"Shall we discuss the game?"

Miyamoto paused too long, trying to control himself from saying something he would regret. Shindou-kun took his silence as an invitation to start, and quickly lay out a section. The first part of the analysis washed over him, but despite himself he found himself paying attention to the boy’s words.

"…this move here worked well - not quite as well as when you tried the similar strategy when the local position was like this..."

Miyamoto could hardly keep his mouth closed. He hadn’t recalled that game himself until Shindou-kun had drawn attention to the similarity. It hadn’t been a recent or even a very significant game, after all. How could this kid not know his name but be able to reproduce old games of his like that? Shindou-kun was a very odd person, a very odd person indeed, but perhaps… perhaps the unworthy one here wasn't Shindou.


 

Three:

Masao heard about Hikaru’s plans not to attend high school with misgivings. He usually left this kind of parental duties to his wife, but since she'd been so unsuccesful in the conversation when Hikaru had first become a pro, he’d have to step in himself.

“Hikaru, if I could have a word?”

“Of course, Dad.” Hikaru obediently followed him into the little study Masao almost never used and sat down.

“You know that your mother and I have always thought you should have the chance to enjoy yourself while you were young, and that you'd have to conform to adult responsibilities soon enough.”

“Yes, Dad.”

“You are still young, so we haven't really pressed you. I guess we've known for a while now that you were never going to be university material, but I'm afraid you're making choices now that you won't be able to recover from. I know you told your mother you could make enough money from your game playing to afford to live by yourself, and we're not asking you to do that. We are happy to look after you here for many years to come. But you're making decisions now that will decide your whole future, so you're going to need to start thinking about how this is going to affect you long term. I realise it’ll seem an eternity from now, but at some point you’ll want to retire. If you run out of money in your old age, it will be too late then to regret the choices you’ve made.”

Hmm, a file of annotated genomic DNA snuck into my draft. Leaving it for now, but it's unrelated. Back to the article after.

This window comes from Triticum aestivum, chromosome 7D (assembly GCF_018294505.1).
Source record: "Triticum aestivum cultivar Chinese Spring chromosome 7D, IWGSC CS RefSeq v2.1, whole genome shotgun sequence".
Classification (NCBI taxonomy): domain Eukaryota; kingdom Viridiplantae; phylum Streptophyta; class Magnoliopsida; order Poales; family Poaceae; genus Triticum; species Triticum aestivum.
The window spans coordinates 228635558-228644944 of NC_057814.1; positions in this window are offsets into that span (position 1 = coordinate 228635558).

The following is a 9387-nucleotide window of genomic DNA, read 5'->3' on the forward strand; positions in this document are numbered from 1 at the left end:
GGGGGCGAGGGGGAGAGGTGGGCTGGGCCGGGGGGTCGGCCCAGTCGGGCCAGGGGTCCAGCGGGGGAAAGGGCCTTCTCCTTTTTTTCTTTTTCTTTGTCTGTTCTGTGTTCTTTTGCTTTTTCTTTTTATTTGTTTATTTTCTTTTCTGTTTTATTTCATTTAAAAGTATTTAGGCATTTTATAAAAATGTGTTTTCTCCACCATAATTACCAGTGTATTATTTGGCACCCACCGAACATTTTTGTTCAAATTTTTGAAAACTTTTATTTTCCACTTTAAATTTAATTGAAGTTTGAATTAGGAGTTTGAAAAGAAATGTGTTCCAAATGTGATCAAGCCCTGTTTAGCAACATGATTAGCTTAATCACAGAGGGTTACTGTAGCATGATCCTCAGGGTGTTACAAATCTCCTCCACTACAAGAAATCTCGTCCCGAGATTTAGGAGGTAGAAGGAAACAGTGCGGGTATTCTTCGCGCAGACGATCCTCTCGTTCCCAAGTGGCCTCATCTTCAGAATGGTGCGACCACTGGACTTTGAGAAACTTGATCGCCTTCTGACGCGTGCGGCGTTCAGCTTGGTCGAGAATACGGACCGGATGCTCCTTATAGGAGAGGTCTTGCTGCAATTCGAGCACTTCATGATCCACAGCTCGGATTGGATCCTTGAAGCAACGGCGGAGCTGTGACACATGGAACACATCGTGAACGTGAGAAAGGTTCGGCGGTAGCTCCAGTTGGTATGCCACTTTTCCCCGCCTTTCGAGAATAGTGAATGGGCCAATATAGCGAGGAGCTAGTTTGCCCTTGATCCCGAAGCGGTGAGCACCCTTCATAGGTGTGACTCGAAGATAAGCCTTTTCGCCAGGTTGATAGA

“Oh, the institute is really good with things like that. Give me a second and I'll get the paperwork.”

Hikaru bounced off before Masao could respond. It was probably a good thing, because he wasn’t sure what he would have said. Paperwork? What paperwork?

Hikaru came back with booklets and pamphlets and stapled together sheets, and unearthed a sheet showing a grid. “This is all the stuff related to the retirement fund associated with the Go Institute. They recommend everyone save a different percentage into the pension they’ve organised depending on your ‘lifestyle’, see? Mine’s way up here at the moment because of no children and stuff. If you follow it along, it predicts what percentage of your average income that will return at retirement.”

“A percentage of how much, exactly? What are you expecting your average income to be?”

“Well, that’s not something anyone can know precisely. They pay you different amounts depending whether you win or lose, and which games you’re allowed to play at all depends on your performance at previous games. I’ll also be getting appearance and tutorship fees, which are a little more standard, but also depend a little on how much people like me. Wait a sec, though,” said Hikaru, diving back into the stack of papers.

“Ha! Thought they had one of these in here. The Institute defines various bands for the different types of professionals in order to smooth out how we pay tax. I’m currently earning towards the top of Band F – that’s the ‘other commitments’ band, because I’m still at school, you see? That means I’m mostly playing in tournaments without prerequisites, and only a few other games. I’m also limited in volume of appearances, tutoring, and institute duties I’m expected to perform. By the end of the year, I’ll be moving into Band B – that’s people who participate in second and third preliminary title tournaments and some invitational tournaments, with appearance and tutoring fees suitable to a full time middle-dan professional. I hope to go into Band A in a few years, which is actual title league tournaments. If I fail horribly, though, I’ll drop into C, which means fewer tournaments and more tutoring and appearances.”